- Steve Palazzolo, NFL
Questions abound after the Green Bay Packers' 45-31 loss to the San Francisco 49ers in the divisional round of the playoffs.
Despite the 49ers' superior record, many analysts expected the Packers to come out of San Francisco victorious and primed for another Super Bowl run behind quarterback Aaron Rodgers. Instead, Green Bay is left to wonder how it gave up an astounding 579 yards in the losing effort as it searches for solutions this offseason.
The truth is that the Packers aren't nearly as bad as Saturday's game would lead you to believe, though they certainly have holes on the roster that must be addressed. For starters, the front seven can play better, both on the defensive line and at the outside linebacker spot opposite Pro Bowler Clay Matthews.
Offensively, it's hard to complain about a unit that averaged 27.1 points per game, but there is still room for improvement. The offensive line has had more success in pass protection than it's had moving defenders off the ball, leaving the Packers without the necessary running attack to take some pressure off Rodgers.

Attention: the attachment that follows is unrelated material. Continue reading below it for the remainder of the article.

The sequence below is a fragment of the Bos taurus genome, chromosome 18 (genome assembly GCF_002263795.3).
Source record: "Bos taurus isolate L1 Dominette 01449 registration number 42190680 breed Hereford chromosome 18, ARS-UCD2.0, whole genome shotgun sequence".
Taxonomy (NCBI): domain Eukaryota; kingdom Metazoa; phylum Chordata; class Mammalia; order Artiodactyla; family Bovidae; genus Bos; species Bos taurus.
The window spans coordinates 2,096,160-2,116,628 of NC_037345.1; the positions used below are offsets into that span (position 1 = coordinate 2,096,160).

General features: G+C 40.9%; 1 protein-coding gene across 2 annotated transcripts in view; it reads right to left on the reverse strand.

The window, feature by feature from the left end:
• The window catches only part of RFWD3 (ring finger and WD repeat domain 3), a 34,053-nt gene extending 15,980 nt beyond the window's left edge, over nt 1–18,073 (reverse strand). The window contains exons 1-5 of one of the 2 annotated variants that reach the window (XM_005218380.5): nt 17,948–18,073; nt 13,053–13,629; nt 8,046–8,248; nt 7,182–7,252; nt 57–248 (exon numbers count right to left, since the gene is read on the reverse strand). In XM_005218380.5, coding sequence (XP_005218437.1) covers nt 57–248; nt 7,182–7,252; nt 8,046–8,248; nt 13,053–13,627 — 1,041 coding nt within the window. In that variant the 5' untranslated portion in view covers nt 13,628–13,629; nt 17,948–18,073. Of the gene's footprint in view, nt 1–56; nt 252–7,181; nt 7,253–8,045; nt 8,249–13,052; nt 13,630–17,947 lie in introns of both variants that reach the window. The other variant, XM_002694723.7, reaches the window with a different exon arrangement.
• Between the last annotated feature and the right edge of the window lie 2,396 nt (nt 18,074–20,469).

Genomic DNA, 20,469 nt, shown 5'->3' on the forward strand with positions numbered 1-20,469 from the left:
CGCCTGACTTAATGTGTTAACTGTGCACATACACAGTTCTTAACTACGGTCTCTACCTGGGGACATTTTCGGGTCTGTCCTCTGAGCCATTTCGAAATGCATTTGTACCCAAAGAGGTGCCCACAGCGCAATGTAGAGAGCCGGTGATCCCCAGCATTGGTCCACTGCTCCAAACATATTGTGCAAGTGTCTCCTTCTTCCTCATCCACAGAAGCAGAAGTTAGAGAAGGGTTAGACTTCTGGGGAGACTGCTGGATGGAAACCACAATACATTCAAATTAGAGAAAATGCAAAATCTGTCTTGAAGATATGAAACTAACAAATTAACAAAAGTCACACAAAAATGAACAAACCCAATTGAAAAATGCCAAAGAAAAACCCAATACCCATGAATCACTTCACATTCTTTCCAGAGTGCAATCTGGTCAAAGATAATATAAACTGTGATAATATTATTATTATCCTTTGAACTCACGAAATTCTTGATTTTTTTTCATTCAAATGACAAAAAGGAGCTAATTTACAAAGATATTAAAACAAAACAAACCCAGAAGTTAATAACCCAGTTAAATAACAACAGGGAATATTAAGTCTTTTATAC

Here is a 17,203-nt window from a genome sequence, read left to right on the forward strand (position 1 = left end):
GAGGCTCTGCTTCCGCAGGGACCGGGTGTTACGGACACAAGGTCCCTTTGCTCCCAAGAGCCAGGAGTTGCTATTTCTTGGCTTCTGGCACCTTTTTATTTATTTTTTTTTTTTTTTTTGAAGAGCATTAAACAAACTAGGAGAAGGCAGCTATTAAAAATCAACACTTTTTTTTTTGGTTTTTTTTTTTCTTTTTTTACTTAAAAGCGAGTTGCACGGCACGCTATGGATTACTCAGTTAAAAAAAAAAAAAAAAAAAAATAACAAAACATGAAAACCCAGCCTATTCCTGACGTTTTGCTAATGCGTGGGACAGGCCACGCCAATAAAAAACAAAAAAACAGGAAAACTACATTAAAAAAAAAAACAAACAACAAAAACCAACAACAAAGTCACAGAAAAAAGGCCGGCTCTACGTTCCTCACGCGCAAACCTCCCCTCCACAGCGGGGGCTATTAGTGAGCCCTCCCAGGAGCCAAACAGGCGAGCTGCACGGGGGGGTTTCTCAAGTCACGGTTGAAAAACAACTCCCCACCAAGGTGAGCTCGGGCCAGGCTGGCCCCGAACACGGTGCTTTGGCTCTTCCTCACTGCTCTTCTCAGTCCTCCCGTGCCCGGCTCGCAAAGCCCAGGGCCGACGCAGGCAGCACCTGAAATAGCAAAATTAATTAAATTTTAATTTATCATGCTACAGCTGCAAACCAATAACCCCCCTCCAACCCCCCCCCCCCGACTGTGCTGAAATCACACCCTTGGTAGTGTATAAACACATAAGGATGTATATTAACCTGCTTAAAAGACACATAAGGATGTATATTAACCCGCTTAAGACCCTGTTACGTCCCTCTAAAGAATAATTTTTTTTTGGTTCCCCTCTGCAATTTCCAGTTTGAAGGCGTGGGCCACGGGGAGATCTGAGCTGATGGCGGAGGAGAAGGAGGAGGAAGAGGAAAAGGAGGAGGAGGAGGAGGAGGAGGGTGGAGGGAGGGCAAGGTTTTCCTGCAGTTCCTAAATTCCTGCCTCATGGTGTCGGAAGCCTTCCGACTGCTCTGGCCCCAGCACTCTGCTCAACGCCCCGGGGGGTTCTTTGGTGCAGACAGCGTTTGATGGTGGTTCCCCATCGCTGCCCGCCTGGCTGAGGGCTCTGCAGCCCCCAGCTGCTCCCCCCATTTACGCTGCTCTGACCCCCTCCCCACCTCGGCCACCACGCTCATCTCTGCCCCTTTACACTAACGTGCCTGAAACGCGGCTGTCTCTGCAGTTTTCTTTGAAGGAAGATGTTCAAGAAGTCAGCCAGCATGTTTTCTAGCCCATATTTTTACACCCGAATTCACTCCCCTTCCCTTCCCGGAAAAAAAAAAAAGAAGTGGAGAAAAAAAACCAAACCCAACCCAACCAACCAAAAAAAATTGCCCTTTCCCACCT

If there's a quarterback who can handle that load, it's Rodgers, but if Green Bay hopes to make another Super Bowl run, it can find better balance in a few key spots.
It's not as if the Packers haven't tried to find an outside linebacker to pair with Matthews, as they spent their first-round pick in last year's draft on Nick Perry. He was entrenched as the starter at LOLB on opening day, but after a rough start, Green Bay quickly realized that he may not be ready for a full-time role. Perry played all 67 snaps in his debut in what turned out to be his worst game as a pro. The Packers decreased his workload, and he showed signs of improvement, both as a pass-rusher and a run defender, before going down to injury in Week 6. Perry's development will go a long way toward shoring up perhaps the biggest weakness on the roster.
12hEric D. Williams